- Associated Press - Monday, August 16, 2010

Name-calling is a winner this campaign season. By a landslide.

In Illinois, dueling political wordsmiths long ago cast the Senate race as a choice between a “mob banker” and a “serial liar.”

The rivals are more generally known as Alexi Giannoulias, the Democrat, and Rep. Mark Steven Kirk, the Republican. One of them will soon trade in his label for another: the distinguished senator from Illinois.

Then there’s Connecticut, and a statement from the Democratic National Committee that refers to the Republican Senate candidate as Linda “crotch-kicker” McMahon. Asked about his choice of words, spokesman Brad Woodhouse said in an e-mail: “Well - her opponent ran that ad … showing her doing it.” She is a former chief executive of World Wrestling Entertainment.

In the current election environment, calling an opponent extreme evidently isn’t sufficient. The latest television commercial for Senate Majority Leader Harry Reid, Nevada Democrat, attacks Republican challenger Sharron Angle as “too extreme.”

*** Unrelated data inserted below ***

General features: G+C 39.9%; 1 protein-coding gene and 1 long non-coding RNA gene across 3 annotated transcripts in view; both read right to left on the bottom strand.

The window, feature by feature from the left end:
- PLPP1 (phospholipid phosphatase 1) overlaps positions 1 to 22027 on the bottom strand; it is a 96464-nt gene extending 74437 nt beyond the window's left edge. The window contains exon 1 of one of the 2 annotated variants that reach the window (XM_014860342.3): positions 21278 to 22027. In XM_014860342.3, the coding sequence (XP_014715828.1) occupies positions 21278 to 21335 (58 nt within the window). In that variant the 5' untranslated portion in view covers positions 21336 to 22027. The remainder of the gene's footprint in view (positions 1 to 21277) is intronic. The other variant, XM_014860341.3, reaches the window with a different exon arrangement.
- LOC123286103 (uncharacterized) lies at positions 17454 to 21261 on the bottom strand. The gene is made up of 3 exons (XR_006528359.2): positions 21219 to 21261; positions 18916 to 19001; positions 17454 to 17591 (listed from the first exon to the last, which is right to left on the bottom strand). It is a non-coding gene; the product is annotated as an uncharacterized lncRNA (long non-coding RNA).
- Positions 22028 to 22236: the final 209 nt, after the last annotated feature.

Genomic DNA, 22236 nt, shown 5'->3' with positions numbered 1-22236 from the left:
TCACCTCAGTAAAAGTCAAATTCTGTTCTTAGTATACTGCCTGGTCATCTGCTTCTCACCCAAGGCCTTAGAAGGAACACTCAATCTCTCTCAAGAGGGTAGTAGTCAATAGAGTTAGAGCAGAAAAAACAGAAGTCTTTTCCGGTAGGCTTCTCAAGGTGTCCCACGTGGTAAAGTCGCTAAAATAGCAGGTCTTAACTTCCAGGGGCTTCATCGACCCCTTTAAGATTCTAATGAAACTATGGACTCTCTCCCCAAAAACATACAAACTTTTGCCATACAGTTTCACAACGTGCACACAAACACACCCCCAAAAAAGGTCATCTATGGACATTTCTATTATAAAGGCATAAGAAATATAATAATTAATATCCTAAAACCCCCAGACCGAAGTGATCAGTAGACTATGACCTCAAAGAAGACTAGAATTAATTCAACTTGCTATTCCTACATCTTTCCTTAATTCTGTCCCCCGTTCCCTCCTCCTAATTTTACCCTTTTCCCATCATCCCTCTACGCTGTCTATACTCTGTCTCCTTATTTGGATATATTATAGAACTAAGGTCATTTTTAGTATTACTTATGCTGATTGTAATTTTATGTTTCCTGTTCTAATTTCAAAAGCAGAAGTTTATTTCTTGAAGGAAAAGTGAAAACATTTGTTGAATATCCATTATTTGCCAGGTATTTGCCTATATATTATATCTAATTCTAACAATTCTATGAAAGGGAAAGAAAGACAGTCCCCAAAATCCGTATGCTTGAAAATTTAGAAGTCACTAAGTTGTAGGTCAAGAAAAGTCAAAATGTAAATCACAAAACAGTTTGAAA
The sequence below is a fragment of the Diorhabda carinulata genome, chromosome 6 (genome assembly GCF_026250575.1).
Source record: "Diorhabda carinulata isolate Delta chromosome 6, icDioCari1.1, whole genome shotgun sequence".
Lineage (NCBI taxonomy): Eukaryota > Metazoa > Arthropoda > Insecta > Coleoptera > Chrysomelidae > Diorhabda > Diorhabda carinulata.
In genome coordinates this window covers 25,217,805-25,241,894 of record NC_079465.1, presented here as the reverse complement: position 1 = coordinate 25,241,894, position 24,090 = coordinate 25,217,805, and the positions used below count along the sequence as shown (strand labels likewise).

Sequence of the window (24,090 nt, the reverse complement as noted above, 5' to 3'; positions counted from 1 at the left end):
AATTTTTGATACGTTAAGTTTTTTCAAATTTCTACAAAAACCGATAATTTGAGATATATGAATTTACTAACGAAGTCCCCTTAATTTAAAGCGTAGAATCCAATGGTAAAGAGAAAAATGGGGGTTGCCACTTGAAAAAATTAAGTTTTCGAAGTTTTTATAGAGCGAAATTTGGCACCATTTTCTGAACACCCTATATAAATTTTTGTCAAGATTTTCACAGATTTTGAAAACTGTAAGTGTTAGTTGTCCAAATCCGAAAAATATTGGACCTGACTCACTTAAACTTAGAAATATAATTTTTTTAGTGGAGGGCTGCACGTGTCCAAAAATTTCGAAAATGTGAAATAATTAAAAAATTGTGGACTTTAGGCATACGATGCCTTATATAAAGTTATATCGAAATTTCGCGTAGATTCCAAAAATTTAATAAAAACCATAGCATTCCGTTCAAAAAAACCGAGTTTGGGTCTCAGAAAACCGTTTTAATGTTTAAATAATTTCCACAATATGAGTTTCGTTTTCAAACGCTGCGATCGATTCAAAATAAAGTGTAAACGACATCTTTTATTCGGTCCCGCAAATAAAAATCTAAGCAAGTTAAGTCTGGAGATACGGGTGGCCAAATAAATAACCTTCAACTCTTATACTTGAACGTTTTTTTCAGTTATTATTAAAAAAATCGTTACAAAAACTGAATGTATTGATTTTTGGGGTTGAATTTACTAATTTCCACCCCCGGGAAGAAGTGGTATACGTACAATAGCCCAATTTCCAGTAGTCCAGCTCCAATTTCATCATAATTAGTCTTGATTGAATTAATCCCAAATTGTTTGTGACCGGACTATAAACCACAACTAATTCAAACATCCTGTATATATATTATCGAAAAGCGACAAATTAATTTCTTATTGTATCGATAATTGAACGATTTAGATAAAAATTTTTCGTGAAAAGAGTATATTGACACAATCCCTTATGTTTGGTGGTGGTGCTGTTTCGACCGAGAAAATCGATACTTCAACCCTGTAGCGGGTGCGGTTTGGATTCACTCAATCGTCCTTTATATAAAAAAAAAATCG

Political insults are as old as America itself, morphing into ever-new forms as television, the Internet, bloggers and Twitter replaced more technologically primitive forms of communication.

Then, as now, they were intended to render a target loathsome.

“[James] Garfield has shown that he is not possessed of the backbone of an angleworm,” said Ulysses S. Grant, one president speaking ill of another.

William McKinley “has no more backbone than a chocolate eclair,” said Theodore Roosevelt, speaking of a man whom he served as vice president. Perhaps that partnership - and the fact that Roosevelt moved into the White House when McKinley died - led him to add that he had twice voted for the man he derided.

But as the technology has become less primitive, name-calling seems more so.

Instead of attacking a politician’s views, many critics now choose to call the politician names and leave it at that.

As in Kentucky, where Republicans recently aimed a sour shout-out at Jack Conway. The Democrat running for the Senate is “a mudslinging liberal trial lawyer,” they said. If you’re keeping score at home, that’s three separate insults in a single phrase.

Hypocrisy is also in this year.

Or at least allegations of it.

When Connecticut’s Richard Blumenthal aired his first television commercial of the fall campaign, the Republican Senate campaign committee swiftly announced that his “hypocrisy is astonishing.”

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